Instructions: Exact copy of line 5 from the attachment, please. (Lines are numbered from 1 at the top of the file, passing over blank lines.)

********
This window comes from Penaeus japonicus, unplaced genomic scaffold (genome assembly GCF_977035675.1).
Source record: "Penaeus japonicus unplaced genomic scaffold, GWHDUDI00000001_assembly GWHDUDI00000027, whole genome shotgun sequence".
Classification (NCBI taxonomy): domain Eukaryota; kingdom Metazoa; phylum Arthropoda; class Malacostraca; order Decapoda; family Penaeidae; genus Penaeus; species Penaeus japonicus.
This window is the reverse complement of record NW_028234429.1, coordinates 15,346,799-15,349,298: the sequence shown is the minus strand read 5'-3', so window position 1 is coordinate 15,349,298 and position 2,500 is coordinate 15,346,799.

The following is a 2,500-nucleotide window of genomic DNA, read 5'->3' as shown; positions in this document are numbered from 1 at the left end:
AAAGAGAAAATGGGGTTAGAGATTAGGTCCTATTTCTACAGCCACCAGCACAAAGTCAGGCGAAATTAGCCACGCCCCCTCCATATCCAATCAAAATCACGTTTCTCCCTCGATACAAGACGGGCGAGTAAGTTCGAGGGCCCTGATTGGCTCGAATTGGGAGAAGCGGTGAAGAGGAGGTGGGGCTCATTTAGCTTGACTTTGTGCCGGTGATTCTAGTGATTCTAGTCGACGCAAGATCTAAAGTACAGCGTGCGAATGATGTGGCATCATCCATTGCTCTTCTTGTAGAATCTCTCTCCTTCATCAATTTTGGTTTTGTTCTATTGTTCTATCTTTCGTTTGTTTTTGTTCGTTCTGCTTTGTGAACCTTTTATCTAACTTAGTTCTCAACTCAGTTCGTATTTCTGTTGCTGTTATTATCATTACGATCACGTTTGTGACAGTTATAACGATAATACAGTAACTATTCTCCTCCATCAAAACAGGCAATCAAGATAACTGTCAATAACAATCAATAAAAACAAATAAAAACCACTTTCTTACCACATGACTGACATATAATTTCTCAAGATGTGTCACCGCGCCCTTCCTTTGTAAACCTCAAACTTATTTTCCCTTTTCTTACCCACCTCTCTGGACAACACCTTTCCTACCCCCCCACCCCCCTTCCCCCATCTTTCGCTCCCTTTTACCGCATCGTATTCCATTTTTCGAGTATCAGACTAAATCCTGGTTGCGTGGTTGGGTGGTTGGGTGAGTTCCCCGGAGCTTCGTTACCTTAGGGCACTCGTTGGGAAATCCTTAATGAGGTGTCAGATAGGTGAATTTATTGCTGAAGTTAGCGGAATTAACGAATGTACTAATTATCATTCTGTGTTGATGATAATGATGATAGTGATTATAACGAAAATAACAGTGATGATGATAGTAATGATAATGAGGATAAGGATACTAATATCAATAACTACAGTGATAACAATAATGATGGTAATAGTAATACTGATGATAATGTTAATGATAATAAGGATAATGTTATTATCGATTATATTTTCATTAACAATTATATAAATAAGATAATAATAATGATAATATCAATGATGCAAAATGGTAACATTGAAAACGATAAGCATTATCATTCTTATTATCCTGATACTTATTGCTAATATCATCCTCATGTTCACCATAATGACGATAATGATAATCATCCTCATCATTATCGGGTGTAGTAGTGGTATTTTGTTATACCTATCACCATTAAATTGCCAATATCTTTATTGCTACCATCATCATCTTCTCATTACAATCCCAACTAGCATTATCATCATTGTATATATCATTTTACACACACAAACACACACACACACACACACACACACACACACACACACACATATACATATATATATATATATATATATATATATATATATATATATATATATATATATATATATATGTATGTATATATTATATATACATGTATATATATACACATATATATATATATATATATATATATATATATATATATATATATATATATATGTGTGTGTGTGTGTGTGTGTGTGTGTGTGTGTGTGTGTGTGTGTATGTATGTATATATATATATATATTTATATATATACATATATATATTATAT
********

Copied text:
The following is a 2,500-nucleotide window of genomic DNA, read 5'->3' as shown; positions in this document are numbered from 1 at the left end: